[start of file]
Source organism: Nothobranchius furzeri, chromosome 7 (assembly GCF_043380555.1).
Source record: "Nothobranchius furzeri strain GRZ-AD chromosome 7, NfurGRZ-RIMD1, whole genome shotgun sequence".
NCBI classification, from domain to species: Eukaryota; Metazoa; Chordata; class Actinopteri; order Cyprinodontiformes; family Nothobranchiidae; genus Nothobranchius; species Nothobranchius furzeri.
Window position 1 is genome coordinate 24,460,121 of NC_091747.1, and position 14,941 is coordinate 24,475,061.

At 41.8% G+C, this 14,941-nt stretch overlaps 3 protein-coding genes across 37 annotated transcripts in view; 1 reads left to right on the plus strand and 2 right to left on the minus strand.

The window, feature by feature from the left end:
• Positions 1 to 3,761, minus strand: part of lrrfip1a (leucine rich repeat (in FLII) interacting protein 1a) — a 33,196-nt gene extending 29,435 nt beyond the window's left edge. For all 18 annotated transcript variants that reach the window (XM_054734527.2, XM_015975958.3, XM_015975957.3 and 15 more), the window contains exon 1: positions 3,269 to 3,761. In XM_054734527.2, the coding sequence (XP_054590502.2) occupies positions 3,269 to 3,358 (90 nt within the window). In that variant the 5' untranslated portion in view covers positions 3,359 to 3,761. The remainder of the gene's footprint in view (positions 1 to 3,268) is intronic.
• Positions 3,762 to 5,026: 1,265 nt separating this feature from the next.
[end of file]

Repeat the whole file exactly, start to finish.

Source organism: Nothobranchius furzeri, chromosome 7 (assembly GCF_043380555.1).
Source record: "Nothobranchius furzeri strain GRZ-AD chromosome 7, NfurGRZ-RIMD1, whole genome shotgun sequence".
NCBI classification, from domain to species: Eukaryota; Metazoa; Chordata; class Actinopteri; order Cyprinodontiformes; family Nothobranchiidae; genus Nothobranchius; species Nothobranchius furzeri.
Window position 1 is genome coordinate 24,460,121 of NC_091747.1, and position 14,941 is coordinate 24,475,061.

At 41.8% G+C, this 14,941-nt stretch overlaps 3 protein-coding genes across 37 annotated transcripts in view; 1 reads left to right on the plus strand and 2 right to left on the minus strand.

The window, feature by feature from the left end:
• Positions 1 to 3,761, minus strand: part of lrrfip1a (leucine rich repeat (in FLII) interacting protein 1a) — a 33,196-nt gene extending 29,435 nt beyond the window's left edge. For all 18 annotated transcript variants that reach the window (XM_054734527.2, XM_015975958.3, XM_015975957.3 and 15 more), the window contains exon 1: positions 3,269 to 3,761. In XM_054734527.2, the coding sequence (XP_054590502.2) occupies positions 3,269 to 3,358 (90 nt within the window). In that variant the 5' untranslated portion in view covers positions 3,359 to 3,761. The remainder of the gene's footprint in view (positions 1 to 3,268) is intronic.
• Positions 3,762 to 5,026: 1,265 nt separating this feature from the next.